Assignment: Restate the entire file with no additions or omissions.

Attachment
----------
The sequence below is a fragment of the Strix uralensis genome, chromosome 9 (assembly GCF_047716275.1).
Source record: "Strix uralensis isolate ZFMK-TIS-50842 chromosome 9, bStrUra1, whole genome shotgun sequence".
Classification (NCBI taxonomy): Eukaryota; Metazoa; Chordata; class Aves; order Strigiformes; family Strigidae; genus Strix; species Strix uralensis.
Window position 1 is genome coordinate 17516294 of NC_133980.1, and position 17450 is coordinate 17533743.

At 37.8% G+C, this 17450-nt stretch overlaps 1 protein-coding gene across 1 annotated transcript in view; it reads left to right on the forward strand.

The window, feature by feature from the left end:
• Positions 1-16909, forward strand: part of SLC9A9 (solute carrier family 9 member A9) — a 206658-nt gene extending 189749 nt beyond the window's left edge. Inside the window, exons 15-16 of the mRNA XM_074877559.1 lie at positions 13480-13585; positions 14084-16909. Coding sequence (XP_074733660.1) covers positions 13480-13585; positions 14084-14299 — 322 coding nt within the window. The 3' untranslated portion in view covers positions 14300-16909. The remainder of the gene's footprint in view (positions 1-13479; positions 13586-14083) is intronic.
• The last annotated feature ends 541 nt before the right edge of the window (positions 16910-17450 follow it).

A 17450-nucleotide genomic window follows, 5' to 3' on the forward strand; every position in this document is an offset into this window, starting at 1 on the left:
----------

The sequence below is a fragment of the Strix uralensis genome, chromosome 9 (assembly GCF_047716275.1).
Source record: "Strix uralensis isolate ZFMK-TIS-50842 chromosome 9, bStrUra1, whole genome shotgun sequence".
Classification (NCBI taxonomy): Eukaryota; Metazoa; Chordata; class Aves; order Strigiformes; family Strigidae; genus Strix; species Strix uralensis.
Window position 1 is genome coordinate 17516294 of NC_133980.1, and position 17450 is coordinate 17533743.

At 37.8% G+C, this 17450-nt stretch overlaps 1 protein-coding gene across 1 annotated transcript in view; it reads left to right on the forward strand.

The window, feature by feature from the left end:
• Positions 1-16909, forward strand: part of SLC9A9 (solute carrier family 9 member A9) — a 206658-nt gene extending 189749 nt beyond the window's left edge. Inside the window, exons 15-16 of the mRNA XM_074877559.1 lie at positions 13480-13585; positions 14084-16909. Coding sequence (XP_074733660.1) covers positions 13480-13585; positions 14084-14299 — 322 coding nt within the window. The 3' untranslated portion in view covers positions 14300-16909. The remainder of the gene's footprint in view (positions 1-13479; positions 13586-14083) is intronic.
• The last annotated feature ends 541 nt before the right edge of the window (positions 16910-17450 follow it).

A 17450-nucleotide genomic window follows, 5' to 3' on the forward strand; every position in this document is an offset into this window, starting at 1 on the left: